Private Sector needs a strong Private Protector
While the unravelling of the African Bank is nothing palatable for anyone, it would be interesting to see the end results of its unravelling. Billions in shareholder value has been wiped off already and, by this time next week, the company could just be a shell with no value except a 'bad book' of non-performing loans (NPL).
Ironically, while the public sector has an effective (and lauded) PUBLIC PROTECTOR to investigate and recommend remedial actions on maladministration and corruption activities, the PRIVATE SECTOR, especially the financial services industry, has the toothless FSB and the ineffectual Reserve Bank as a counter-measure.
What does this mean for the average Joe Soap who has invested his/her life savings on the stock on the proviso that the bank had an effective, competent and skilled management team on board to help grow their value and increase their wealth?
What does this mean for the institutional investors who, on behalf of government employees schemes, private investors and others, invested and were duped by the promise of a return to normalcy by Leon and team?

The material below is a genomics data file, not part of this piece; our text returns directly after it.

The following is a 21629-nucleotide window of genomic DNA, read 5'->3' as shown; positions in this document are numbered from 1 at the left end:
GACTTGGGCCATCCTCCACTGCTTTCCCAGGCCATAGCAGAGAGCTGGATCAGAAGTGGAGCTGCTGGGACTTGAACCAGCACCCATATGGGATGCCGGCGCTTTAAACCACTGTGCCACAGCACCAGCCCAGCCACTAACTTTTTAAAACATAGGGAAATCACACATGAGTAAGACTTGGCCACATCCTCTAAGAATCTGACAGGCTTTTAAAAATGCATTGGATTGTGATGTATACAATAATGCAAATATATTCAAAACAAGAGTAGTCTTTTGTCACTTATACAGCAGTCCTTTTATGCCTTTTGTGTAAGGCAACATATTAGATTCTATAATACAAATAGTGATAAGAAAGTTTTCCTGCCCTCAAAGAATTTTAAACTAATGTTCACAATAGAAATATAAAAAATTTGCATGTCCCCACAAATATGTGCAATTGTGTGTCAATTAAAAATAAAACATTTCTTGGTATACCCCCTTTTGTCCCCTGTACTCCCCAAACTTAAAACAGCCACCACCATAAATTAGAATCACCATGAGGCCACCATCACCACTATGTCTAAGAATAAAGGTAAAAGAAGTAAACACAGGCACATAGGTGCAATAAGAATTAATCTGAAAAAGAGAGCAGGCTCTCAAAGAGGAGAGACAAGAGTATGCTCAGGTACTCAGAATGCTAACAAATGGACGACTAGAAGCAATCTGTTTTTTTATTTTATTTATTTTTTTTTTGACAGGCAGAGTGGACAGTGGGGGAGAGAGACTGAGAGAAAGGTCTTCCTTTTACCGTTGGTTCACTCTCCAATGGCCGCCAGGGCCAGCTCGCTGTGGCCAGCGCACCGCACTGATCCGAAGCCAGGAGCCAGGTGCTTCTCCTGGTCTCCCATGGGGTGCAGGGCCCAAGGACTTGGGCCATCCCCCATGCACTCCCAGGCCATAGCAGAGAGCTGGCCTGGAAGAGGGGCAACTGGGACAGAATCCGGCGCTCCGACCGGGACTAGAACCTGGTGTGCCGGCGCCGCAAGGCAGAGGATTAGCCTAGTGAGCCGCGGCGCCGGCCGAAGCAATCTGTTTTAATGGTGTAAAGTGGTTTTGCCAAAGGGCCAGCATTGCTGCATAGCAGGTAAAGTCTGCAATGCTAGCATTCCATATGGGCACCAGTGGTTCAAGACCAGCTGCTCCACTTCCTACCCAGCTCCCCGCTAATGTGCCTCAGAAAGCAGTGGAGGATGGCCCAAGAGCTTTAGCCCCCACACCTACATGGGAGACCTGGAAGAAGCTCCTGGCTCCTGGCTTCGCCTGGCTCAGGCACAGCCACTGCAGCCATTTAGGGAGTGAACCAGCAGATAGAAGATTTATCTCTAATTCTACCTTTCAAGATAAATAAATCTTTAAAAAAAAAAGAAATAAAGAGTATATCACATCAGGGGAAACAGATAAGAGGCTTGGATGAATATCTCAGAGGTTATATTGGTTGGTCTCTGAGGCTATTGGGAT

I read an interesting piece by David Shapiro, of SASFIN, last week on The Times Online about the treachery that seem to be lurking in the horizon. What struck me about his piece (and on African Bank) was that he dumped the stock at the first sign of difficulty because 'cockroaches never hang alone in the kitchen', the rot must be systemic, deep and have been sustained for much longer than we are aware.
Indeed, it proved to be so also for Brett Kebble (thank you Barry Sergeant with your wonderful journalism on him).
My suspicions is that Leon Kirkinis (who resigned with immediate effect on Tuesday, 05 August 2014) team will probably get off with light slaps on the wrist (for having wiped off billions of shareholder value through reckless and potentially fraudulent practices) only to emerge again, soon, to loot more shareholders' money.
They say 'a sucker is born every minute', I tend to agree, especially in the private sector. Gullible and avaricious investors will be sucked into another ponzi scheme (like the R699-own-a-car one) at the prospect of investing little and reaping in bountifulls.
Equally strange is that the usual howlers, i.e. the media, opposition parties, etc, will continue covering this up (with a small clipping here and another there) for fear of upsetting their masters...but soon, the centre will not hold and THINGS WILL FALL APART.
*Tshepo is the Editor-in-Chief at YBS Media (www.ybsmedia.co.za)